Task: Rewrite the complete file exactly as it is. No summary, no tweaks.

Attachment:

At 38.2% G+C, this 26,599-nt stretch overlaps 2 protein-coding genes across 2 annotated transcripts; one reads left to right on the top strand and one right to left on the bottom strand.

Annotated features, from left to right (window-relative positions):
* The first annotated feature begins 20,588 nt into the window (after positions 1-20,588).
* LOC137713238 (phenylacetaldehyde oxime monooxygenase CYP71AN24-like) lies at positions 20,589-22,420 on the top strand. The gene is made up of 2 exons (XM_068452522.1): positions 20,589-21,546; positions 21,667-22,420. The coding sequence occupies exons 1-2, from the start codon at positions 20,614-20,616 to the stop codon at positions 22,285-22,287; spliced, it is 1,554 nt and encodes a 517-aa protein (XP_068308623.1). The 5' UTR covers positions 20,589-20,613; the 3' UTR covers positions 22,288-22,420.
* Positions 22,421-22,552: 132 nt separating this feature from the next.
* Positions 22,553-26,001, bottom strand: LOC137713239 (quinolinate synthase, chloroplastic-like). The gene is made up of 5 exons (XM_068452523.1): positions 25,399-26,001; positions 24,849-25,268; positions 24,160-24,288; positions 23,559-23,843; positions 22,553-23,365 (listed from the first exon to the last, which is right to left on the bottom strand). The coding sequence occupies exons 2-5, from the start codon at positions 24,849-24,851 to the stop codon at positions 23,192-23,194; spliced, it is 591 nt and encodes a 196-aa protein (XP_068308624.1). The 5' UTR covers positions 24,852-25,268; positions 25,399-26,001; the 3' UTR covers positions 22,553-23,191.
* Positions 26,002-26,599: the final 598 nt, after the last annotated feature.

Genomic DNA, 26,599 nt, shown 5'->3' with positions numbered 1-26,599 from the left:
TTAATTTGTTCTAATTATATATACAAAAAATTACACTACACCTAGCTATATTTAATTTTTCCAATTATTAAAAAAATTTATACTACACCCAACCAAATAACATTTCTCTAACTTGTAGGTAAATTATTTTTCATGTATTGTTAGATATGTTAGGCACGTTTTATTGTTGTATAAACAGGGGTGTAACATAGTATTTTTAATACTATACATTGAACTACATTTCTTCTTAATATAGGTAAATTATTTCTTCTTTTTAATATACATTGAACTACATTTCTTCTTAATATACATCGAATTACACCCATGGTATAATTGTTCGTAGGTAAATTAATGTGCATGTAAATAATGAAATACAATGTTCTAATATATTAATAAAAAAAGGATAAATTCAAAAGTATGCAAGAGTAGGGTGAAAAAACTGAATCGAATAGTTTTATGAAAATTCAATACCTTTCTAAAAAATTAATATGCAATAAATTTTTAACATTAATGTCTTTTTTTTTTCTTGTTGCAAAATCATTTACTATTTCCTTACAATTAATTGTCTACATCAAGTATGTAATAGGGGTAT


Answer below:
At 38.2% G+C, this 26,599-nt stretch overlaps 2 protein-coding genes across 2 annotated transcripts; one reads left to right on the top strand and one right to left on the bottom strand.

Annotated features, from left to right (window-relative positions):
* The first annotated feature begins 20,588 nt into the window (after positions 1-20,588).
* LOC137713238 (phenylacetaldehyde oxime monooxygenase CYP71AN24-like) lies at positions 20,589-22,420 on the top strand. The gene is made up of 2 exons (XM_068452522.1): positions 20,589-21,546; positions 21,667-22,420. The coding sequence occupies exons 1-2, from the start codon at positions 20,614-20,616 to the stop codon at positions 22,285-22,287; spliced, it is 1,554 nt and encodes a 517-aa protein (XP_068308623.1). The 5' UTR covers positions 20,589-20,613; the 3' UTR covers positions 22,288-22,420.
* Positions 22,421-22,552: 132 nt separating this feature from the next.
* Positions 22,553-26,001, bottom strand: LOC137713239 (quinolinate synthase, chloroplastic-like). The gene is made up of 5 exons (XM_068452523.1): positions 25,399-26,001; positions 24,849-25,268; positions 24,160-24,288; positions 23,559-23,843; positions 22,553-23,365 (listed from the first exon to the last, which is right to left on the bottom strand). The coding sequence occupies exons 2-5, from the start codon at positions 24,849-24,851 to the stop codon at positions 23,192-23,194; spliced, it is 591 nt and encodes a 196-aa protein (XP_068308624.1). The 5' UTR covers positions 24,852-25,268; positions 25,399-26,001; the 3' UTR covers positions 22,553-23,191.
* Positions 26,002-26,599: the final 598 nt, after the last annotated feature.

Genomic DNA, 26,599 nt, shown 5'->3' with positions numbered 1-26,599 from the left:
TTAATTTGTTCTAATTATATATACAAAAAATTACACTACACCTAGCTATATTTAATTTTTCCAATTATTAAAAAAATTTATACTACACCCAACCAAATAACATTTCTCTAACTTGTAGGTAAATTATTTTTCATGTATTGTTAGATATGTTAGGCACGTTTTATTGTTGTATAAACAGGGGTGTAACATAGTATTTTTAATACTATACATTGAACTACATTTCTTCTTAATATAGGTAAATTATTTCTTCTTTTTAATATACATTGAACTACATTTCTTCTTAATATACATCGAATTACACCCATGGTATAATTGTTCGTAGGTAAATTAATGTGCATGTAAATAATGAAATACAATGTTCTAATATATTAATAAAAAAAGGATAAATTCAAAAGTATGCAAGAGTAGGGTGAAAAAACTGAATCGAATAGTTTTATGAAAATTCAATACCTTTCTAAAAAATTAATATGCAATAAATTTTTAACATTAATGTCTTTTTTTTTTCTTGTTGCAAAATCATTTACTATTTCCTTACAATTAATTGTCTACATCAAGTATGTAATAGGGGTAT